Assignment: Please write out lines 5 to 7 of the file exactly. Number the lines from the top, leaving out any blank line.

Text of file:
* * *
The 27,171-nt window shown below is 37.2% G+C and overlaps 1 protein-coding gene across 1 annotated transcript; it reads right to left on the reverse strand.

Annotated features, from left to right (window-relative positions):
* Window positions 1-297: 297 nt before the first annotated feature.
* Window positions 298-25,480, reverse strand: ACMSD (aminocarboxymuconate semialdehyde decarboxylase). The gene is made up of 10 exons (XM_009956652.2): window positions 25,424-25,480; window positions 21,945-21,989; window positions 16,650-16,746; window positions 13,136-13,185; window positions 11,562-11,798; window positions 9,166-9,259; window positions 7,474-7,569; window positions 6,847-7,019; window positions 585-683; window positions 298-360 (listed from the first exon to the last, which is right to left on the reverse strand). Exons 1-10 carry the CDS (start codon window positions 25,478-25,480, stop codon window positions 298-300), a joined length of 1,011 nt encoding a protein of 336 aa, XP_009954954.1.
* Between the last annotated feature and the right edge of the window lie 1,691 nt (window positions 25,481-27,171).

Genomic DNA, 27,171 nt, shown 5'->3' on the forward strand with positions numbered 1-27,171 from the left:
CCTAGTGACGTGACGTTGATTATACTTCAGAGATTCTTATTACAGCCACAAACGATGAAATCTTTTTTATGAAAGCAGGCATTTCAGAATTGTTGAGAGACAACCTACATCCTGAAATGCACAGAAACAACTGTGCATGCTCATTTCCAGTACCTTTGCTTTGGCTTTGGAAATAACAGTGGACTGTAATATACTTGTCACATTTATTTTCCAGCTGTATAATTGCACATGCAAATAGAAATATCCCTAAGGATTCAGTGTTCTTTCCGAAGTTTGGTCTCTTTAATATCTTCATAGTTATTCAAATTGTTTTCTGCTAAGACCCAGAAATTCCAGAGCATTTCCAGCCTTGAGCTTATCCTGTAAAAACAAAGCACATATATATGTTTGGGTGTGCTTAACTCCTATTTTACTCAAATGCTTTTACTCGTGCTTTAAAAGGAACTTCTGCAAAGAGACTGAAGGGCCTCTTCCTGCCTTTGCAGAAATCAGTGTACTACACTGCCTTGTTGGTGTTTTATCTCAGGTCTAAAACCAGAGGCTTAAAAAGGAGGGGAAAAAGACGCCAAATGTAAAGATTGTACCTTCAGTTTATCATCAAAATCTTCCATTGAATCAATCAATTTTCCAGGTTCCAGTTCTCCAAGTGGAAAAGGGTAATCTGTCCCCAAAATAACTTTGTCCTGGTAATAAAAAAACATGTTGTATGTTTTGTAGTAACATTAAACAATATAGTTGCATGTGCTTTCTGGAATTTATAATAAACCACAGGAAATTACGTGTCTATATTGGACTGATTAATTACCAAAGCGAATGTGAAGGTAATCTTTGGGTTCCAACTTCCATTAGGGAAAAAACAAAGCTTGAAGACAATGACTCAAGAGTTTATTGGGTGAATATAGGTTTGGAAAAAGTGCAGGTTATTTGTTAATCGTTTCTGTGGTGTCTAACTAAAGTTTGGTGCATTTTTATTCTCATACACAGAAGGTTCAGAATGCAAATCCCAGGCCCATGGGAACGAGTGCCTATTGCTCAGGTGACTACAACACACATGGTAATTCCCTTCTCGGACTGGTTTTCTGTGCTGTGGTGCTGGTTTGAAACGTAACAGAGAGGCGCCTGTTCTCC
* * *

* Between the last annotated feature and the right edge of the window lie 1,691 nt (window positions 25,481-27,171).

Genomic DNA, 27,171 nt, shown 5'->3' on the forward strand with positions numbered 1-27,171 from the left:
CCTAGTGACGTGACGTTGATTATACTTCAGAGATTCTTATTACAGCCACAAACGATGAAATCTTTTTTATGAAAGCAGGCATTTCAGAATTGTTGAGAGACAACCTACATCCTGAAATGCACAGAAACAACTGTGCATGCTCATTTCCAGTACCTTTGCTTTGGCTTTGGAAATAACAGTGGACTGTAATATACTTGTCACATTTATTTTCCAGCTGTATAATTGCACATGCAAATAGAAATATCCCTAAGGATTCAGTGTTCTTTCCGAAGTTTGGTCTCTTTAATATCTTCATAGTTATTCAAATTGTTTTCTGCTAAGACCCAGAAATTCCAGAGCATTTCCAGCCTTGAGCTTATCCTGTAAAAACAAAGCACATATATATGTTTGGGTGTGCTTAACTCCTATTTTACTCAAATGCTTTTACTCGTGCTTTAAAAGGAACTTCTGCAAAGAGACTGAAGGGCCTCTTCCTGCCTTTGCAGAAATCAGTGTACTACACTGCCTTGTTGGTGTTTTATCTCAGGTCTAAAACCAGAGGCTTAAAAAGGAGGGGAAAAAGACGCCAAATGTAAAGATTGTACCTTCAGTTTATCATCAAAATCTTCCATTGAATCAATCAATTTTCCAGGTTCCAGTTCTCCAAGTGGAAAAGGGTAATCTGTCCCCAAAATAACTTTGTCCTGGTAATAAAAAAACATGTTGTATGTTTTGTAGTAACATTAAACAATATAGTTGCATGTGCTTTCTGGAATTTATAATAAACCACAGGAAATTACGTGTCTATATTGGACTGATTAATTACCAAAGCGAATGTGAAGGTAATCTTTGGGTTCCAACTTCCATTAGGGAAAAAACAAAGCTTGAAGACAATGACTCAAGAGTTTATTGGGTGAATATAGGTTTGGAAAAAGTGCAGGTTATTTGTTAATCGTTTCTGTGGTGTCTAACTAAAGTTTGGTGCATTTTTATTCTCATACACAGAAGGTTCAGAATGCAAATCCCAGGCCCATGGGAACGAGTGCCTATTGCTCAGGTGACTACAACACACATGGTAATTCCCTTCTCGGACTGGTTTTCTGTGCTGTGGTGCTGGTTTGAAACGTAACAGAGAGGCGCCTGTTCTCC